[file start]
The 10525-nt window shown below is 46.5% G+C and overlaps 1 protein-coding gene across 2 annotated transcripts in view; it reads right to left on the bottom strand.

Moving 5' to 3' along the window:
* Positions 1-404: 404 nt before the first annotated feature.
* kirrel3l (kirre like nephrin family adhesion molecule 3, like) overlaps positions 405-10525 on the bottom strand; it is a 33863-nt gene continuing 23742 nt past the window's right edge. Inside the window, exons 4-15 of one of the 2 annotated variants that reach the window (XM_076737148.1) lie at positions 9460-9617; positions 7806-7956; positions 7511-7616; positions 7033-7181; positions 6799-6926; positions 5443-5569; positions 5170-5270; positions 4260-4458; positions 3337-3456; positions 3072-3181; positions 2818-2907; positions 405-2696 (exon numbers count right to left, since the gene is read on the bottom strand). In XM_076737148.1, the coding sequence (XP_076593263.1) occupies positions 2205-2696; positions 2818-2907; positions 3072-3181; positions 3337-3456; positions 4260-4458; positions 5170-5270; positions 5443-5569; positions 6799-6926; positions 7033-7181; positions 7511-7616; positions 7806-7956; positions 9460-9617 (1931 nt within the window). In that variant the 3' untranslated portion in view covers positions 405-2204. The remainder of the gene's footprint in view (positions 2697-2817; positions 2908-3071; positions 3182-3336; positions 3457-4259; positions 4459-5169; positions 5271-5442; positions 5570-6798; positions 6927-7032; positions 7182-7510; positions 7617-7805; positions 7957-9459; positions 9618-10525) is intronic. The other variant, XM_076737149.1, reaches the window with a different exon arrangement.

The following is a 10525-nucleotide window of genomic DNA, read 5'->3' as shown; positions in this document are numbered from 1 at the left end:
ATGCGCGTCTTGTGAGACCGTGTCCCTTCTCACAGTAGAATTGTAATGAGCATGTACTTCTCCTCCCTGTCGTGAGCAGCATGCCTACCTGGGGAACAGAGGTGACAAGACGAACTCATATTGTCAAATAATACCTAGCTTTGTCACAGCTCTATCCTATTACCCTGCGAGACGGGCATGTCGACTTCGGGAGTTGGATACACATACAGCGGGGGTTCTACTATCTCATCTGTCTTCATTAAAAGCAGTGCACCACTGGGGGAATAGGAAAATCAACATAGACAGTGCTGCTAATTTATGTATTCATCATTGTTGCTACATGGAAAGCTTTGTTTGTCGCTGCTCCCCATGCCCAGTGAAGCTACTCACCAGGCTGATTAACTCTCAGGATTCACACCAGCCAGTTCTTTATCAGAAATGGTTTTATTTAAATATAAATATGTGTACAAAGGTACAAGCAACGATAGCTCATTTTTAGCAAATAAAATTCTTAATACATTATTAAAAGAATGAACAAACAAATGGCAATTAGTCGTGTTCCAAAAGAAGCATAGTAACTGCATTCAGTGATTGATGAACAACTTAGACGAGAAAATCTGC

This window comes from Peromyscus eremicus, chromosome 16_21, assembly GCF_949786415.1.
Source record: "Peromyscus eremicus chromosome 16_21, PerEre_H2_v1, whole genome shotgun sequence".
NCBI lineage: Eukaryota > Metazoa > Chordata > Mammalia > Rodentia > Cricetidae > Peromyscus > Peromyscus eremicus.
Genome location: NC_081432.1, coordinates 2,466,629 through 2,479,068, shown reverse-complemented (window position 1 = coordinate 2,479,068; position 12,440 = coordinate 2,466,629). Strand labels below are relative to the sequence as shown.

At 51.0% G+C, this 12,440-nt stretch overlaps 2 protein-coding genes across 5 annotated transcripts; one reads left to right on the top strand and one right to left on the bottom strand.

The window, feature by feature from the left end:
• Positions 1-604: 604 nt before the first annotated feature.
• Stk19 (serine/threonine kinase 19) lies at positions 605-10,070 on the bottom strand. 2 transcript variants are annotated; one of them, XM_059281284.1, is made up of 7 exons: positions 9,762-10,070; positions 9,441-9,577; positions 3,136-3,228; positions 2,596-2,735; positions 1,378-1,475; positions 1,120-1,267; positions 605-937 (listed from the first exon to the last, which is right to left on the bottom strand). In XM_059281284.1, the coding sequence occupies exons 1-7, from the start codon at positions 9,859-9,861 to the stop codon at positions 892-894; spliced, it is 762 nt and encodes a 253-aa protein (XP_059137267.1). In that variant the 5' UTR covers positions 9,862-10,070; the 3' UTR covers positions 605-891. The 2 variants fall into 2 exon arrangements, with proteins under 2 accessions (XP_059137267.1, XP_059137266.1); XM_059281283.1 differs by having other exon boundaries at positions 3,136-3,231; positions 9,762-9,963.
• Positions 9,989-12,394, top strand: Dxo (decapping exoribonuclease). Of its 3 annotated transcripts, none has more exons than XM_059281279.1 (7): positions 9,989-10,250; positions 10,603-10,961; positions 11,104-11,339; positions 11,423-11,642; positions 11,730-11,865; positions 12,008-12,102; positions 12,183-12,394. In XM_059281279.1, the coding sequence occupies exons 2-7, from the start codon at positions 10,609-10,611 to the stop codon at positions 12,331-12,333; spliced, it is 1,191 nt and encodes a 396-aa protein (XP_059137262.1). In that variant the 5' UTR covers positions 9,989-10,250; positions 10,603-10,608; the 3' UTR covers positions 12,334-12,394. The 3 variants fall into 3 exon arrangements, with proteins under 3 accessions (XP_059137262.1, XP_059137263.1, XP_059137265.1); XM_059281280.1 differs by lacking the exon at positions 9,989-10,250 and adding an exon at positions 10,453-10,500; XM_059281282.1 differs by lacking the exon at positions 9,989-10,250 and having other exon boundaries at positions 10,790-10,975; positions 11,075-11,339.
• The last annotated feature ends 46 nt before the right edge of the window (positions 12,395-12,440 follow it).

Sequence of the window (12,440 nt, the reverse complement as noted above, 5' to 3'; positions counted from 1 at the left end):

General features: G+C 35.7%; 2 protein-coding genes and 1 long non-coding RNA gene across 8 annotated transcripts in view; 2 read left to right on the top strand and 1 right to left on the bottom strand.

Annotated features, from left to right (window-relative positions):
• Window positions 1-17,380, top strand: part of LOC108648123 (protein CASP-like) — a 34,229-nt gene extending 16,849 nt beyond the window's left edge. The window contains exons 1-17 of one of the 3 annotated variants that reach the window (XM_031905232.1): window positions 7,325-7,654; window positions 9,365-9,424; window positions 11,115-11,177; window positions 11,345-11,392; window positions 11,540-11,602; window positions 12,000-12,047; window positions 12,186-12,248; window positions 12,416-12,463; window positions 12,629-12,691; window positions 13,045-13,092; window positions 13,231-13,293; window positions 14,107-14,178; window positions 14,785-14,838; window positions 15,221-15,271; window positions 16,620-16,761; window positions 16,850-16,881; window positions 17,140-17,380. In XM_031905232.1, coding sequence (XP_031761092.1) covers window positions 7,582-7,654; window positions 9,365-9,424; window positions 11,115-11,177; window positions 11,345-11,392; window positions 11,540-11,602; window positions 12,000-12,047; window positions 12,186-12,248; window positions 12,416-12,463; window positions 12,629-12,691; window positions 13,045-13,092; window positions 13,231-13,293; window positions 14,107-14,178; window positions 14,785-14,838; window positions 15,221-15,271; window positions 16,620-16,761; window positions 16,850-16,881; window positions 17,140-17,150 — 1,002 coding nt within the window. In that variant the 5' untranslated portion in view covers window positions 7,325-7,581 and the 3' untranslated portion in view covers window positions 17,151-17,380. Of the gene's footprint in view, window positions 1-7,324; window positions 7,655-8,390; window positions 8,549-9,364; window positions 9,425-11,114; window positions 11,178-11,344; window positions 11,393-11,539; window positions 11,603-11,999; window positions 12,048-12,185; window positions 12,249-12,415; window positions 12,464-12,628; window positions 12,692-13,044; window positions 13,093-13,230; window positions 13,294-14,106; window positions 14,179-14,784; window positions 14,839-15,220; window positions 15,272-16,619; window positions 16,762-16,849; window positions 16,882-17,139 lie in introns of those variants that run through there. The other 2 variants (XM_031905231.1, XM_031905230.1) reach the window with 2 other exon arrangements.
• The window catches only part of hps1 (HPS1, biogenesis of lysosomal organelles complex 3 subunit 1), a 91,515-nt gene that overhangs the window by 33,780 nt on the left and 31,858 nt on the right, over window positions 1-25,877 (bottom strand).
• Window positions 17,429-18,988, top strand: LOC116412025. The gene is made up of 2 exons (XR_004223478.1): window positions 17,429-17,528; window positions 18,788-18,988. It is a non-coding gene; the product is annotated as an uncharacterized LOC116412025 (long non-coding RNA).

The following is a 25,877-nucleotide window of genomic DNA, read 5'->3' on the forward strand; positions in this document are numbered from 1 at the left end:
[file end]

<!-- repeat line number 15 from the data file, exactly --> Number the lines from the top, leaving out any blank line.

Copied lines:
• Positions 9,989-12,394, top strand: Dxo (decapping exoribonuclease). Of its 3 annotated transcripts, none has more exons than XM_059281279.1 (7): positions 9,989-10,250; positions 10,603-10,961; positions 11,104-11,339; positions 11,423-11,642; positions 11,730-11,865; positions 12,008-12,102; positions 12,183-12,394. In XM_059281279.1, the coding sequence occupies exons 2-7, from the start codon at positions 10,609-10,611 to the stop codon at positions 12,331-12,333; spliced, it is 1,191 nt and encodes a 396-aa protein (XP_059137262.1). In that variant the 5' UTR covers positions 9,989-10,250; positions 10,603-10,608; the 3' UTR covers positions 12,334-12,394. The 3 variants fall into 3 exon arrangements, with proteins under 3 accessions (XP_059137262.1, XP_059137263.1, XP_059137265.1); XM_059281280.1 differs by lacking the exon at positions 9,989-10,250 and adding an exon at positions 10,453-10,500; XM_059281282.1 differs by lacking the exon at positions 9,989-10,250 and having other exon boundaries at positions 10,790-10,975; positions 11,075-11,339.